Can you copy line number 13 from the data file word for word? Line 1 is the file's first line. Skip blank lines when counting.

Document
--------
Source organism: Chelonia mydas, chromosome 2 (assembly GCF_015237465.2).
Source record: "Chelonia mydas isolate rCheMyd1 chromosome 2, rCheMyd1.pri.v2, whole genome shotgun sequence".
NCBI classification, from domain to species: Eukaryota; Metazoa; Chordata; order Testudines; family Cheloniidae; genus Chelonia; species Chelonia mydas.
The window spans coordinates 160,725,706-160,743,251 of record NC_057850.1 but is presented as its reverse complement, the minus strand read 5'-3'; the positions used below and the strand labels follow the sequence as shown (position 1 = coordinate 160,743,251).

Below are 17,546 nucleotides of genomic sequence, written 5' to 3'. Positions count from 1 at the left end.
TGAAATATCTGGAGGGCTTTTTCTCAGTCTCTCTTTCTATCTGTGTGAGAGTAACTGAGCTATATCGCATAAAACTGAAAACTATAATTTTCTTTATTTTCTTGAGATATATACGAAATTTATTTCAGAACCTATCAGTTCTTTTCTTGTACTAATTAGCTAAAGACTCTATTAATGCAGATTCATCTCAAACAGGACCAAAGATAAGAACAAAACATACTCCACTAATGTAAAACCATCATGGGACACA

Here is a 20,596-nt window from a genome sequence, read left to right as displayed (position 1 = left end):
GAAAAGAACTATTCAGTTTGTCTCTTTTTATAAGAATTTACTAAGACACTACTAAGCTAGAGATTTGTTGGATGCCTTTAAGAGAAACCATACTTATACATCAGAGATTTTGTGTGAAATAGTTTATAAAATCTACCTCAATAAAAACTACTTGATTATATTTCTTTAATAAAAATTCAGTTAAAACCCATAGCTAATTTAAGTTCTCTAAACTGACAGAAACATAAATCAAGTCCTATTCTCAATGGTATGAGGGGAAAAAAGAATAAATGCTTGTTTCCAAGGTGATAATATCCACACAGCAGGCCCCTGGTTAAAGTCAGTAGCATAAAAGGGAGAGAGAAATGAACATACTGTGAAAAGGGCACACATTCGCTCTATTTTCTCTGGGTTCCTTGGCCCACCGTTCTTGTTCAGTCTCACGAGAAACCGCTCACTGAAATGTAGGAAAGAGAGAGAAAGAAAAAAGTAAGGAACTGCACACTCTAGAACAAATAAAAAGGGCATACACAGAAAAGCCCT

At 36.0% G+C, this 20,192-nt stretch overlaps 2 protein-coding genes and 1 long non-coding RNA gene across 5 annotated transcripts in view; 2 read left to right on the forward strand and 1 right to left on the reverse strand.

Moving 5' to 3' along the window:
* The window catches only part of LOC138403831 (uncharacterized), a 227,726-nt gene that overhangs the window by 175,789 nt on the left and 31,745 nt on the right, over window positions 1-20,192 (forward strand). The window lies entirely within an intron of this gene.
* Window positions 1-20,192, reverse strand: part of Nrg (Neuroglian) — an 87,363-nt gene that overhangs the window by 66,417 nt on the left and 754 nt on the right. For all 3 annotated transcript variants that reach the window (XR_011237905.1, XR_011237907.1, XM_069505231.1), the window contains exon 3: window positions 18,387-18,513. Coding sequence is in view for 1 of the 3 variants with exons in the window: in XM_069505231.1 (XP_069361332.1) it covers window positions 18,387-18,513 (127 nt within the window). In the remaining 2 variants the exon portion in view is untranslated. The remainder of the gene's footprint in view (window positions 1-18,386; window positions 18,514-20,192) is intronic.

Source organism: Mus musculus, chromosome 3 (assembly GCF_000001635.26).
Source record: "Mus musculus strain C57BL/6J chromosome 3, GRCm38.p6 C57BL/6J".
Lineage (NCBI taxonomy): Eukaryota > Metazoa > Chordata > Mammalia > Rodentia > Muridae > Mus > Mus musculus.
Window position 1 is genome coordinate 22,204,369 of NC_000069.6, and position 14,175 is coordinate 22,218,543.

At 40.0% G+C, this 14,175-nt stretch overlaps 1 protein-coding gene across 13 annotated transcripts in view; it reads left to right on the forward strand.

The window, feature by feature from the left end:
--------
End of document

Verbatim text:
Source organism: Mus musculus, chromosome 3 (assembly GCF_000001635.26).